In DSM-IV, this disorder is called Dementia Due to Creutzfeldt-Jakob Disease
For more information, see Dementia Due to Other General Medical Conditions
The essential feature of Dementia Due to Creutzfeldt-Jakob Disease is the presence of a dementia that is judged to be the direct pathophysiological consequence of Creutzfeldt-Jakob disease. Jacob-Creutzfeldt disease is one of the subacute spongiform encephalopathies, a group of central nervous system diseases caused by transmissible agents known as "slow viruses" or prions. Typically, individuals with Creutzfeldt-Jakob disease manifest the clinical triad of dementia, involuntary movements (particularly myoclonus), and periodic EEG activity. However, up to 25% of individuals with the disorder may have atypical presentations, and the disease can be confirmed only by biopsy or at autopsy with the demonstration of spongiform neuropathological changes. Creutzfeldt-Jakon disease may develop at any age in adults, but most typically when they are between ages 40 and 60 years. From 5% to 15% of cases may have a familial component. Prodromal symptoms of Creutzfeldt-Jakob disease may include fatigue, anxiety, or problems with appetite, sleeping, or concentration and may be followed after several weeks by incoordination, altered vision, or abnormal gait or other movements that may be myoclonic, choreoathetoid, or ballistic, along with a rapidly progressive dementia. The disease typically progresses very rapidly over several months, although more rarely it can progress over years and appear similar in its course to other dementias. There are no distinctive findings cerebrospinal fluid analysis, and nonspecific atrophy may be apparent on neuroimaging. In most individuals, the EEG typically reveals periodic sharp, often triphasic and synchronous discharges at a rate of 0.5-2 Hz at some point during the course of the disorder. The transmissible agent thought to be responsible for Creutzfeldt-Jakon disease is resistant to boiling, formalin, alcohol, and ultraviolet radiation, but it can be inactivated by pressured autoclaving or by bleach. Transmission by corneal transplantation and human growth factor injection has been documented, and anecdotal cases of transmission to health care workers have been reported. Therefore, when neurosurgery, brain biopsy, or brain autopsy is undertaken, universal precautions should be taken with both tissue and equipment that comes in contact with tissue.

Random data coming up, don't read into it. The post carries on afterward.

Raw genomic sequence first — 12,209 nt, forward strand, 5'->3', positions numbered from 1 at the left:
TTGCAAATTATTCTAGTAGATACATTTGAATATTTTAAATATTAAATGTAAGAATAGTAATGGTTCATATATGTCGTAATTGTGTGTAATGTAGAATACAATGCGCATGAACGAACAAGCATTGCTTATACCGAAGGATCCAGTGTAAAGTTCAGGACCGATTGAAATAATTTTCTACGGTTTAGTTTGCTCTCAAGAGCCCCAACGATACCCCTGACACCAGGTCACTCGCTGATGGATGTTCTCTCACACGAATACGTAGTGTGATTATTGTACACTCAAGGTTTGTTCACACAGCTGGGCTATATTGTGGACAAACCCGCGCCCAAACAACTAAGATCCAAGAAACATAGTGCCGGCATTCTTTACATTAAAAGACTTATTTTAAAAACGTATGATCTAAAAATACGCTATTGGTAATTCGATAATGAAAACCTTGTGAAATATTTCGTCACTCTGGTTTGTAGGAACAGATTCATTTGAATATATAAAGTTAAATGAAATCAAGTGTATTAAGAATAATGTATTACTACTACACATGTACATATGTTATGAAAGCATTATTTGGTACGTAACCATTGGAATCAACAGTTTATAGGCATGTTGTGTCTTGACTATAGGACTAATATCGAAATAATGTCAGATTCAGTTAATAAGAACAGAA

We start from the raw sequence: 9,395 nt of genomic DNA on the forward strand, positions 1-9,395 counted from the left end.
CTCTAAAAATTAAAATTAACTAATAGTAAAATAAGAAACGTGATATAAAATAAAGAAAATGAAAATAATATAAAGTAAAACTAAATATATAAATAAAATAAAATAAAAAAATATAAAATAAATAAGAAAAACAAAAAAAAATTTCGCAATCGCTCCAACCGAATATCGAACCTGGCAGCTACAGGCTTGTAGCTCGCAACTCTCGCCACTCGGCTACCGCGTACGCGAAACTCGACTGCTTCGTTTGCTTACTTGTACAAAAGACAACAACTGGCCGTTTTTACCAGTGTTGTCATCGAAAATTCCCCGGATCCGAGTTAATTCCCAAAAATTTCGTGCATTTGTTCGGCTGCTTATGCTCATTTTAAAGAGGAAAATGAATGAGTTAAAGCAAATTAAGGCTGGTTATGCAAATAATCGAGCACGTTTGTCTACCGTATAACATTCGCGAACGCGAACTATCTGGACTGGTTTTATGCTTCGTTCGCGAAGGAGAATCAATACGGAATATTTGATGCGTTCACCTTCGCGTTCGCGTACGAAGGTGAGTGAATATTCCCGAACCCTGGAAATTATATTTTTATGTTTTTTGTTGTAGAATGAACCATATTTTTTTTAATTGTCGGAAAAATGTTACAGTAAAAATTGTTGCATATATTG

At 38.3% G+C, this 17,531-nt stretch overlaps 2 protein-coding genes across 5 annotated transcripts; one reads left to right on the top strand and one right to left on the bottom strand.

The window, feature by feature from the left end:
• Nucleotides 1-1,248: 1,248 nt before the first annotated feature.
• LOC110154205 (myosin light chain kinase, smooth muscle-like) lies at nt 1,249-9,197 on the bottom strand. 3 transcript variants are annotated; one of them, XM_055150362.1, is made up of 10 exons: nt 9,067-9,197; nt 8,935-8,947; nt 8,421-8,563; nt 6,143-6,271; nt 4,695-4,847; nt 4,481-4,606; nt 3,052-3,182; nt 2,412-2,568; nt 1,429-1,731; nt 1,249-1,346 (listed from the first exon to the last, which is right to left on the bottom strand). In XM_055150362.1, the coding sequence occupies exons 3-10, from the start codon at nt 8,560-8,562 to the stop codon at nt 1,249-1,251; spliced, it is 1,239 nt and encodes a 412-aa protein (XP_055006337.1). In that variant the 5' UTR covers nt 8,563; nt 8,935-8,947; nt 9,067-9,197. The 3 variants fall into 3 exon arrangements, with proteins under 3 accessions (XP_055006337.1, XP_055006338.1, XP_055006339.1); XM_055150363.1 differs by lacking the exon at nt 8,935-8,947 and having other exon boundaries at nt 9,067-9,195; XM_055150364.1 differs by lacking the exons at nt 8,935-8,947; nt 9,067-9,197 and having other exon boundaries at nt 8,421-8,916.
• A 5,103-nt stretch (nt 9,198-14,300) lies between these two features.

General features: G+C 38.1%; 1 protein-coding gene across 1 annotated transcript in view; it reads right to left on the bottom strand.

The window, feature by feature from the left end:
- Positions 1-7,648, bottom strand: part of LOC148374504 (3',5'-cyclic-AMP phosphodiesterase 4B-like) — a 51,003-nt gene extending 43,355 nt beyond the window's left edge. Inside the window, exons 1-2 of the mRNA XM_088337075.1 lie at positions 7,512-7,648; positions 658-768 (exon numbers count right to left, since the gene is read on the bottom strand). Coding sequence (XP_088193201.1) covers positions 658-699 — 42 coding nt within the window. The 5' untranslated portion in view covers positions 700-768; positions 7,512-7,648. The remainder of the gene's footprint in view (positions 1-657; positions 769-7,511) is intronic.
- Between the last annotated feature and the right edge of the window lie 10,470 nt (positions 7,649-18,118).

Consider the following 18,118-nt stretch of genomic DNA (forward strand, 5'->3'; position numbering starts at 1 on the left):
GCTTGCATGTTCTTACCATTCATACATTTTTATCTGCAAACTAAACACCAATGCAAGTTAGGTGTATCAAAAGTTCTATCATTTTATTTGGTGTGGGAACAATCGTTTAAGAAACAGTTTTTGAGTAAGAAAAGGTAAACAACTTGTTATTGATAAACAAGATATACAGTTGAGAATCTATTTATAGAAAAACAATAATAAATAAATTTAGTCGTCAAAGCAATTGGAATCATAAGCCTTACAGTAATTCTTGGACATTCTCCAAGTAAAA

For more information, see Major and Mild Neurocognitive Disorders
A. The criteria are met for major or mild neurocognitive disorder.
B. There is insidious onset, and rapid progression of impairment is common.
C. There are motor features of prion disease, such as myoclonus or ataxia, or biomarker evidence.
D. The neurocognitive disorder is not attributable to another medical condition and is not better explained by another mental disorder.
Major NCD due to prion disease may appear similar in its course to other NCDs, but prion diseases are typically distinguished by their rapid progression and prominent cerebellar and motor symptoms.